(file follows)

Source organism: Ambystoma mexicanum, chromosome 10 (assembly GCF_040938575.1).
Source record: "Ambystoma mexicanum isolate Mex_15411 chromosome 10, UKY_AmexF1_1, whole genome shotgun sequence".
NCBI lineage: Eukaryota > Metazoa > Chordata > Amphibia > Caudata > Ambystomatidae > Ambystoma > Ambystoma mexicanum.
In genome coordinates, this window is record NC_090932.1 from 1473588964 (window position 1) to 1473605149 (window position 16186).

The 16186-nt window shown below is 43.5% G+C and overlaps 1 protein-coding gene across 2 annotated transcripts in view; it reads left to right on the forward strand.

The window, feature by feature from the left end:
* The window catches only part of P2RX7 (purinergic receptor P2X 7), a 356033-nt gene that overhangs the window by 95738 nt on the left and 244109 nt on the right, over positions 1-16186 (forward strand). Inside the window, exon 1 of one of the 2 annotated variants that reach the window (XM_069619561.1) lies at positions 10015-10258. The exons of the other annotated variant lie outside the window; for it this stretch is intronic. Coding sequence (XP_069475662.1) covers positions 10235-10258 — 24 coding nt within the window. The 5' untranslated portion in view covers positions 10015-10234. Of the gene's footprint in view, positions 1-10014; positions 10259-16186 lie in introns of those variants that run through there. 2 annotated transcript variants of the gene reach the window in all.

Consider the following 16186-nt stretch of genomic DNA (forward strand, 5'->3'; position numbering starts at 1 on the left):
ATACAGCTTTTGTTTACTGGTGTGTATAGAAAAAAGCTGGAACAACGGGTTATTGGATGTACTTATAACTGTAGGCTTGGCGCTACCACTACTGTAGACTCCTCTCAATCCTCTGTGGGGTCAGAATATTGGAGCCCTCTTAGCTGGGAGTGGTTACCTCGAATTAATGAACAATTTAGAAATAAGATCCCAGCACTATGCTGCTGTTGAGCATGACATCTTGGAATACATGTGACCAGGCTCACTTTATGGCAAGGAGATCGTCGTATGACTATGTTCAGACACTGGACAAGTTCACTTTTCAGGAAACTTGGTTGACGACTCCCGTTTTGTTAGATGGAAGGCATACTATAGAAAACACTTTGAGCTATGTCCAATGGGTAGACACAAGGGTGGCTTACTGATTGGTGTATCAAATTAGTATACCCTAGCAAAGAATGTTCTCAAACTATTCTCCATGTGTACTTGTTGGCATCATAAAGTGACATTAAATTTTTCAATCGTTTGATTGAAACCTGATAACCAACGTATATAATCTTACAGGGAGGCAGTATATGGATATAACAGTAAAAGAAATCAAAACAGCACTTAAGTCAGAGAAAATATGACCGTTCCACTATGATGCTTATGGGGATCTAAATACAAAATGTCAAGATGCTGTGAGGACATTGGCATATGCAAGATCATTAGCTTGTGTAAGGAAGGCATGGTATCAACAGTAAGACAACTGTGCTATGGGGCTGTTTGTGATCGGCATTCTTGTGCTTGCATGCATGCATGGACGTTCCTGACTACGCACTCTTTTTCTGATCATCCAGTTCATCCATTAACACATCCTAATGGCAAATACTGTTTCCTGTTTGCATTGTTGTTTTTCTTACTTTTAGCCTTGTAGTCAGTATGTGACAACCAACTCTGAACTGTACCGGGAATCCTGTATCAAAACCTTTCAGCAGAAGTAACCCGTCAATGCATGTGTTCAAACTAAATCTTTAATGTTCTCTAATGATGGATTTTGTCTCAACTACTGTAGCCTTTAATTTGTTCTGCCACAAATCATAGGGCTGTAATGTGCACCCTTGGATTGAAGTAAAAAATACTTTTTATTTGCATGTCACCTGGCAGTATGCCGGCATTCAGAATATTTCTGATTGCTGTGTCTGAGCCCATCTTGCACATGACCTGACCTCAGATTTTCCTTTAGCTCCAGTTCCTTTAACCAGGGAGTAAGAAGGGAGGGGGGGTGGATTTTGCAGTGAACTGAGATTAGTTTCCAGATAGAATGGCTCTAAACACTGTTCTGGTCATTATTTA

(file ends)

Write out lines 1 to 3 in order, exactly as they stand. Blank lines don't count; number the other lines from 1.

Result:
Source organism: Ambystoma mexicanum, chromosome 10 (assembly GCF_040938575.1).
Source record: "Ambystoma mexicanum isolate Mex_15411 chromosome 10, UKY_AmexF1_1, whole genome shotgun sequence".
NCBI lineage: Eukaryota > Metazoa > Chordata > Amphibia > Caudata > Ambystomatidae > Ambystoma > Ambystoma mexicanum.